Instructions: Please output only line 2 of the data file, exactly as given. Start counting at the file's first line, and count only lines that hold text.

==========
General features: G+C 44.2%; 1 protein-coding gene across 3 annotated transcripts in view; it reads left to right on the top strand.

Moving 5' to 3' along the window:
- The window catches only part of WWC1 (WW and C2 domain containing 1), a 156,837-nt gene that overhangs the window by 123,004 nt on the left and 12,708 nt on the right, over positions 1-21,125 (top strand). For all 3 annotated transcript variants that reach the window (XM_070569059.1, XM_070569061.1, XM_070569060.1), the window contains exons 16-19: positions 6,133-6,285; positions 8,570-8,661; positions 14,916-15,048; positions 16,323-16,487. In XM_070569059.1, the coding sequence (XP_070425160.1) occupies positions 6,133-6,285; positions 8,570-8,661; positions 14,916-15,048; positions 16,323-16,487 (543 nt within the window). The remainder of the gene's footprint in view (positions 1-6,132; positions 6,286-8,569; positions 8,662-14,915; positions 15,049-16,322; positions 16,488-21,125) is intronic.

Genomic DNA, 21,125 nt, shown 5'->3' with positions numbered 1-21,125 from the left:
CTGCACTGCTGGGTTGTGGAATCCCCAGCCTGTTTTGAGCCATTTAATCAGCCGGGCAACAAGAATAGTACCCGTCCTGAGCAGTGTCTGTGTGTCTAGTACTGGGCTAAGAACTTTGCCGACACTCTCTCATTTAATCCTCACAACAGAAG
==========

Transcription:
Moving 5' to 3' along the window: